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action active amongst appear appointed arrangements association authority bear become believe body British called cause character Christ Christian Churches common consequences desire direct distinct divine duty effect effort enterprise entire evil exclusively exercise exhibit existence express extent fact faith feeling force forms give God's gospel habits hand heart human important impression individual influence instances interest labour least less living look matter means ment merely mind minister ministry mode moral nature necessary never object observation offer organized pass perhaps political position possible practical present principle profession question reach reason reference regard religion religious render respect rule sense sentiment social society soul sphere spiritual success sympathy teaching things thought tion trade true truth whole worldly
Page 209 - For if there come unto your assembly a man with a gold ring, in goodly apparel, and there come in also a poor man in vile raiment; and ye have respect to him that weareth the gay clothing, and say unto him, "Sit thou here in a good place," and say to the poor, "Stand thou there, or sit here under my footstool," are ye not then partial in yourselves, and are become judges of evil thoughts?
Page 26 - I cannot praise a fugitive and cloistered virtue, unexercised and unbreathed, that never sallies out and sees her adversary, but slinks out of the race where that immortal garland is to be run for, not without dust and heat.
Page 26 - That which purifies us is trial, and trial is by what is contrary. That virtue therefore which is but a youngling in the contemplation of evil, and knows not the utmost that vice promises to her followers, and rejects it, is but a blank virtue, not a pure ; her whiteness is but an excremental whiteness, which was the reason why our sage and serious poet Spenser, whom I dare be known to think a better teacher than Scotus or Aquinas...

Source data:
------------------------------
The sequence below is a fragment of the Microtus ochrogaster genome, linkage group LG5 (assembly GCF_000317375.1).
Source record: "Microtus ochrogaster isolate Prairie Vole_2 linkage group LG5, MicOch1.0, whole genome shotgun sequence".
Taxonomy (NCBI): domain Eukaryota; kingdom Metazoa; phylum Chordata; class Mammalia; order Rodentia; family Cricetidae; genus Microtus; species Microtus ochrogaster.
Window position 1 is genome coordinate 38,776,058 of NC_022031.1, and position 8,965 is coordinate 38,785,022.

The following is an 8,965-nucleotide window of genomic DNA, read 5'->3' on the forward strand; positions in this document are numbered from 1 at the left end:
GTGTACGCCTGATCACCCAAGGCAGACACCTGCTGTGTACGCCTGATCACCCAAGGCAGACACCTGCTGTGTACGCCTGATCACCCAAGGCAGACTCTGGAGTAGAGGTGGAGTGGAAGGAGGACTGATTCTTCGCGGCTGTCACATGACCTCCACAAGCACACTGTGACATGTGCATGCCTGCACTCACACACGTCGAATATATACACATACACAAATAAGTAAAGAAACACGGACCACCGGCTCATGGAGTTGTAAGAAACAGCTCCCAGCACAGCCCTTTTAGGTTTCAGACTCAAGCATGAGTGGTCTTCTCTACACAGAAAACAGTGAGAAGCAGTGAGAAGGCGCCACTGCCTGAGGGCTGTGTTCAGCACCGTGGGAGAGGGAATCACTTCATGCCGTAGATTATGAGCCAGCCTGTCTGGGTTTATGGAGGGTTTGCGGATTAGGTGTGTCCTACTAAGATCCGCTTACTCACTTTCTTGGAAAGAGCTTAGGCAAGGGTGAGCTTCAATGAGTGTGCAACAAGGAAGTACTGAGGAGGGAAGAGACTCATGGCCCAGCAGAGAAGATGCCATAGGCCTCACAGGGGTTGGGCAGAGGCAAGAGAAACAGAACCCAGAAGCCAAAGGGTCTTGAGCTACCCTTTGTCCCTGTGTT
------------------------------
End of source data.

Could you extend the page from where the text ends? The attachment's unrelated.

Page 29 - Him were laid asleep, then straight arose a wicked race of deceivers, who, as that story goes of the Egyptian Typhon, i with his conspirators, how they dealt with the good Osiris, took the virgin Truth, hewed her lovely form into a thousand pieces, and scattered them to the four winds. From that time ever since, the sad friends of...
Page 38 - The seasons' difference ; as, the icy fang, And churlish chiding of the winter's wind ; Which when it bites and blows upon my body, Even till I shrink with cold, I smile, and say,— This is no flattery : these are counsellors That feelingly persuade me what I am.
Page 82 - Now I say, That the heir, as long as he is a child, differeth nothing from a servant, though he be lord of all ; but is under tutors and governors until the time appointed of the father.
Page 26 - He that can apprehend and consider vice with all her baits and seeming pleasures, and yet abstain, and yet distinguish, and yet prefer that which is truly better, he is the true warfaring Christian.
Page 196 - If the foot shall say, Because I am not the hand, I am not of the body; is it therefore not of the body?
Page 82 - Even so we, when we were children, were in bondage under the elements of the world. : but when the fulness of the time was come, God sent forth his Son, made of a woman, made under the law, to redeem them that were under the law, that we might receive the adoption of sons. And, because ye are sons, God hath sent forth the Spirit of his Son into your hearts, crying, Abba, Father. Wherefore thou art no more a servant, but a son ; and if a Son, then an heir of God, through Christ.